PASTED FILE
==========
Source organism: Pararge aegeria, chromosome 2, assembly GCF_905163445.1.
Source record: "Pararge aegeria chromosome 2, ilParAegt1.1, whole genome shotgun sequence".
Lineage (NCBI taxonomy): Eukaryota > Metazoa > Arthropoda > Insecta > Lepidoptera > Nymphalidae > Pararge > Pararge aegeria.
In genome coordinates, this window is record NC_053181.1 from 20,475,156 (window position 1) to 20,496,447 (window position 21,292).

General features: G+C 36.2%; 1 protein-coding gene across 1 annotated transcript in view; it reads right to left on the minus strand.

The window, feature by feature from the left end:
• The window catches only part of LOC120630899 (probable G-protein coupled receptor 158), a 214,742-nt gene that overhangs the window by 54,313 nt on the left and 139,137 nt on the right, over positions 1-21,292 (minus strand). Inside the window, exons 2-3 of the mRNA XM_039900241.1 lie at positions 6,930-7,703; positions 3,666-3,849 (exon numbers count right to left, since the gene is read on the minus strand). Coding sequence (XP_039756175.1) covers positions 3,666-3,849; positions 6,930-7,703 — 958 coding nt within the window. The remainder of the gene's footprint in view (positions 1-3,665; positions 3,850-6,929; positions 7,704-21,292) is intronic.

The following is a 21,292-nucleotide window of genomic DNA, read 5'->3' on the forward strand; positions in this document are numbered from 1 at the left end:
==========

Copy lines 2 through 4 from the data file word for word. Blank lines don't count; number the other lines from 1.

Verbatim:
Source record: "Pararge aegeria chromosome 2, ilParAegt1.1, whole genome shotgun sequence".
Lineage (NCBI taxonomy): Eukaryota > Metazoa > Arthropoda > Insecta > Lepidoptera > Nymphalidae > Pararge > Pararge aegeria.
In genome coordinates, this window is record NC_053181.1 from 20,475,156 (window position 1) to 20,496,447 (window position 21,292).